Africa CDC has been an incredible addition to the health security architecture that we have on the continent. Every week we have teleconferences among the leaders across the continent, sharing information, sharing the progress. You know, we never had this during Ebola. Maybe that’s the reason why that outbreak grew out of hand as quickly as it did.
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THINK GLOBAL HEALTH: Nigeria has a robust oil and gas industry, which has significant exposure in an outbreak like this. How much are you working with the private sector, and is it enough?
IHEKWEAZU: The lessons from the Ebola outbreak is, everybody becomes interested when there’s a crisis… If there’s one good thing that I hope will come out of this coronavirus outbreak, it is an appreciation across society of the potential impact that a single virus has on the bottom line of companies—not to talk about on the health of humans.
[COVID-19] is a big problem. I think it demonstrates to the world that we have to take global health security seriously and deal with it as a security and socioeconomic threat, and not just a health threat. As long as we conceptualize this as a threat only to health, the response will remain within people in the health sector, and in many countries in the world, most people in the health sector don’t have sufficient influence and power to make decisions about resource allocation.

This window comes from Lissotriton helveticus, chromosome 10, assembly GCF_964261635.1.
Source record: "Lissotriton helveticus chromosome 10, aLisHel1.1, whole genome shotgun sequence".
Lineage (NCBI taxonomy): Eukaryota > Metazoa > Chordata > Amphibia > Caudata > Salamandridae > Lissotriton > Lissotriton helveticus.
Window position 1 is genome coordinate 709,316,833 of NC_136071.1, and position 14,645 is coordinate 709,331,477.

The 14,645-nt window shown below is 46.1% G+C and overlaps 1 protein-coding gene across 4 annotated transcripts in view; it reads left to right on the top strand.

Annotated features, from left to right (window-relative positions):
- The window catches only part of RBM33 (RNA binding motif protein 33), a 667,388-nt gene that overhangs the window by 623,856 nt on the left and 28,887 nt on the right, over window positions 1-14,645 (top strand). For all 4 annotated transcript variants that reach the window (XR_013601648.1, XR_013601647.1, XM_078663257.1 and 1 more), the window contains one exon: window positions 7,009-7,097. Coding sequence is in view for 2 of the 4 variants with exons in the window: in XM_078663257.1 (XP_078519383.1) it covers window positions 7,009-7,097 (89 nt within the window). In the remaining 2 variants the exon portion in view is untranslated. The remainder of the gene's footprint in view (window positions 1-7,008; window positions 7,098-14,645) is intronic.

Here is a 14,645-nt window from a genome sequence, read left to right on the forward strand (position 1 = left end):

We know what to do. We know how to do it. But we don’t have the resources necessary... to keep the world safe.
And it is our resource allocation that will ultimately lead to our ability to develop the countermeasures that we need as a world, as a global community.
So I hope that this kind of shakes up enough people to bring in enough interest from the bigger players that need to come together to support the development of the work that we need to do. We know what to do. We know how to do it. But we don’t happen to have the resources to develop the skills necessary to do the work that we think we need to do to keep the world safe.
THINK GLOBAL HEALTH: How do you prioritize and mobilize your resources, your people? What sort of choices do you have to make on a day-to-day basis?
IHEKWEAZU: We had and still have what I’d call a big diagnostic insufficiency in Nigeria. In many settings you would expect routine laboratory services to make the appropriate diagnosis of patients, and then only inform public health when they’ve detected a new case of a particular infectious disease or a cluster of cases.